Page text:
It seems some are licensing a reference OEM design of some sort, and custom tweaking their port configuration choices somewhat. Check specs closely since some only have a single ThunderBolt port which doesn't allow easy pass-through daisy-chaining, others may have only a single USB 3.0 port but additional, slower USB 2.0 ports on the back. Some don't feature a FireWire port at all, but hubs featuring dual ThunderBolt ports might allow you to use one of them with a ThunderBolt to FireWire 800 adapter. Video support for DVI or HDMI might vary as well.
Of note, some of the newer models of these ThunderBolt hubs can properly support high-current device charging for iPads and/or additionally support devices like Apple USB keyboards or external USB-powered SuperDrive disc drives. ElGato and CalDigit offer such support for their ThunderBolt multi-port devices with an OSX 10.9+ software download available at their respective websites.
Computing technology isn't set on a 'battle ground'. It's simply a landscape for emerging, existing, aging and fading technologies that cycles through some very logical progressions, serves specific computing needs and is eventually supersceeded by 'The Next Thing' that does it better, faster, more efficiently and ulltimately cheaper.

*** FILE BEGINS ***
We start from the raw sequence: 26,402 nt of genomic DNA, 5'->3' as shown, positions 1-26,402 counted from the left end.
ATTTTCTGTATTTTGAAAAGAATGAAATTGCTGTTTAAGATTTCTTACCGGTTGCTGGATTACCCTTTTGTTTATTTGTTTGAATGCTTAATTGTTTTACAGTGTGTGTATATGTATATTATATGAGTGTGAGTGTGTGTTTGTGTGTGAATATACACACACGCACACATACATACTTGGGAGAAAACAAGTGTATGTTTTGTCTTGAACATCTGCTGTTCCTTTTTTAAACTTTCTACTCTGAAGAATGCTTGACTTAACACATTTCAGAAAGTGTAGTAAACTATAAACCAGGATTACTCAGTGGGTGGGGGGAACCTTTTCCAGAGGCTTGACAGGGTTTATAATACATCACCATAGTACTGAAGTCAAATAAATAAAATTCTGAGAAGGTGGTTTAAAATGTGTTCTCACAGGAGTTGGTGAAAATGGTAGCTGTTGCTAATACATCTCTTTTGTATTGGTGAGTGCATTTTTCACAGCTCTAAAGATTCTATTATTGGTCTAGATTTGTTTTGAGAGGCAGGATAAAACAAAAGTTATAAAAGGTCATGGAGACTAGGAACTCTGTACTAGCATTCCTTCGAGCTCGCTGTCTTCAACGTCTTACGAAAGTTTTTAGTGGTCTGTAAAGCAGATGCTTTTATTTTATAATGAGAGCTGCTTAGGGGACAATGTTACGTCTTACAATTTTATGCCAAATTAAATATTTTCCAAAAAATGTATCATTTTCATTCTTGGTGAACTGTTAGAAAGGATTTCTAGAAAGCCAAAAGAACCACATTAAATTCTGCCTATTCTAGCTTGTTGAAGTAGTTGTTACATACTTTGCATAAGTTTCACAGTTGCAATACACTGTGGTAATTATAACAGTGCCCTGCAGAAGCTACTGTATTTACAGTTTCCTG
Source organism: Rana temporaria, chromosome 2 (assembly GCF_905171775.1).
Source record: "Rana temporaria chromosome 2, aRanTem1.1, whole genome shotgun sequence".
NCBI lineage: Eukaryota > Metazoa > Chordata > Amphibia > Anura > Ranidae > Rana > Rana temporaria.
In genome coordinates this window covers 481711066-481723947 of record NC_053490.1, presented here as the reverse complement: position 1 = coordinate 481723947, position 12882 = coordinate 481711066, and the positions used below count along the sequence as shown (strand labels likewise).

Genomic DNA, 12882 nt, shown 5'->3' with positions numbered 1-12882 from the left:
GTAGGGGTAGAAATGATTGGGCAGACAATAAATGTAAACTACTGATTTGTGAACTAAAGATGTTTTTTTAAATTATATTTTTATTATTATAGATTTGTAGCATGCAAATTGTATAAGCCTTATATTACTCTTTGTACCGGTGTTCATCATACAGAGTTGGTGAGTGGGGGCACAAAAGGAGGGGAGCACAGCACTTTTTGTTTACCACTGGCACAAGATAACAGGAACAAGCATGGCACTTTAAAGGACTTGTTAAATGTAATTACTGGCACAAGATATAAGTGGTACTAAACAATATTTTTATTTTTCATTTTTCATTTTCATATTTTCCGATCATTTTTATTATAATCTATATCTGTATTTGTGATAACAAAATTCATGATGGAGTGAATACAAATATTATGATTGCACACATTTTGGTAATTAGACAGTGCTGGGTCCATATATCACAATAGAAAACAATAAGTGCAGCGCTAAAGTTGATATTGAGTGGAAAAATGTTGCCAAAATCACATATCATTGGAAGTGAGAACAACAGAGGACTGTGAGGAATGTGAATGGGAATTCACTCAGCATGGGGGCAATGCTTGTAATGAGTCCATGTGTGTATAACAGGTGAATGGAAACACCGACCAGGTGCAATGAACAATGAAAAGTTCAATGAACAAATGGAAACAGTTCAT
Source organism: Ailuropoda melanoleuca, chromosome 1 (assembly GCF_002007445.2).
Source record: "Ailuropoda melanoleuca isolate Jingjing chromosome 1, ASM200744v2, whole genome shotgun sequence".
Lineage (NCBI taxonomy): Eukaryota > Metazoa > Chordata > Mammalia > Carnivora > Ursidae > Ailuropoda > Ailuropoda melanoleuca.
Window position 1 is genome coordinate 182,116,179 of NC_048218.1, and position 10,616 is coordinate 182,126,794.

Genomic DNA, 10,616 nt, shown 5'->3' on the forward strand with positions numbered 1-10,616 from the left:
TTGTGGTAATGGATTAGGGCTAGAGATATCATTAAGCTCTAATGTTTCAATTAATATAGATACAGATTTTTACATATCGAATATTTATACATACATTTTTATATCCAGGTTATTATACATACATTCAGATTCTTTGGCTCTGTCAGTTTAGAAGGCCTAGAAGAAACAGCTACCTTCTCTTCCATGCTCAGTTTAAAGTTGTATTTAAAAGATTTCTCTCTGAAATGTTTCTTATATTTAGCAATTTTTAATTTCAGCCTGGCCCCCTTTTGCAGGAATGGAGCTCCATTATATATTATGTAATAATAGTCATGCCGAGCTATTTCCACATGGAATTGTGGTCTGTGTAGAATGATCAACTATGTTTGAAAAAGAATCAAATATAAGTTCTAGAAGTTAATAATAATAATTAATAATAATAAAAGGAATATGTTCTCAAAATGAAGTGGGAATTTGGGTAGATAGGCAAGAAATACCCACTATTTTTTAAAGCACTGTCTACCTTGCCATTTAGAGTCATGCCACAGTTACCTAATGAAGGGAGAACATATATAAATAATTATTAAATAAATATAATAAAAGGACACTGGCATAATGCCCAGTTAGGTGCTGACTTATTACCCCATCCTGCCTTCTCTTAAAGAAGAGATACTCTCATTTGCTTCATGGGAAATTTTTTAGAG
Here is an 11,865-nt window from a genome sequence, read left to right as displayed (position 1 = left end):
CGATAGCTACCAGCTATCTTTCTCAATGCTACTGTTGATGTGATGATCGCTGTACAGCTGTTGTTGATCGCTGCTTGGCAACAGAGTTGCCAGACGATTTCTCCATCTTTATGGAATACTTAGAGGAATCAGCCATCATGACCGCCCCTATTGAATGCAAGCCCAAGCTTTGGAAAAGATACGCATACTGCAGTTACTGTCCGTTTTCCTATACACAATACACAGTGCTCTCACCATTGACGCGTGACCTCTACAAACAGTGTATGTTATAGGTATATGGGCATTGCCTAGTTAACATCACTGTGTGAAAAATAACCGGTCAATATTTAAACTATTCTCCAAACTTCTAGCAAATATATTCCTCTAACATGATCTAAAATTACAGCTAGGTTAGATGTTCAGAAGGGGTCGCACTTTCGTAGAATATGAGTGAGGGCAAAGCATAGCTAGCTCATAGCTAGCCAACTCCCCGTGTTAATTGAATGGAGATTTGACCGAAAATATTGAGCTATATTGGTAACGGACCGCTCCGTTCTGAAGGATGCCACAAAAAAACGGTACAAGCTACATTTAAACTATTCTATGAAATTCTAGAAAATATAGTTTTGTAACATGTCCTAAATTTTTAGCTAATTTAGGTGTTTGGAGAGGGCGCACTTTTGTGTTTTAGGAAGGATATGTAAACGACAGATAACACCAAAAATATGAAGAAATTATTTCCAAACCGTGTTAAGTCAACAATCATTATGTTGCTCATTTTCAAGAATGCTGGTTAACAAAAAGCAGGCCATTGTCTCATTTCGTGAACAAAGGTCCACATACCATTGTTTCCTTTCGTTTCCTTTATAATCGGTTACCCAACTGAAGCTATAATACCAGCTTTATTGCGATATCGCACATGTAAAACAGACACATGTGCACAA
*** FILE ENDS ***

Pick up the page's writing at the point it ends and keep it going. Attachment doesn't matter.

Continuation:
This false 'War' between ThunderBolt vs USB 3.0, or ThunderBolt II vs USB 3.1 doesn't resonate in the least with MOST consumers. Spec driven tech GEEKS may be important early adopters and cheerleaders, but little of this matters to a computing technology consumer who just 'plugs gadgets in' and doesn't give a damn about what's under the hood.
USB in general - USB 3.0 in fact, and USB 3.1 in particular will resonate with consumers for 1 reason above all others: Any given USB gadget will simply be CHEAPER than it's ThunderBolt equivalent. So if you want a gadget war, the war is always won on price for the cheapskates, and won on time-is-money technical prowess to the Professional, Business and Enterprise markets.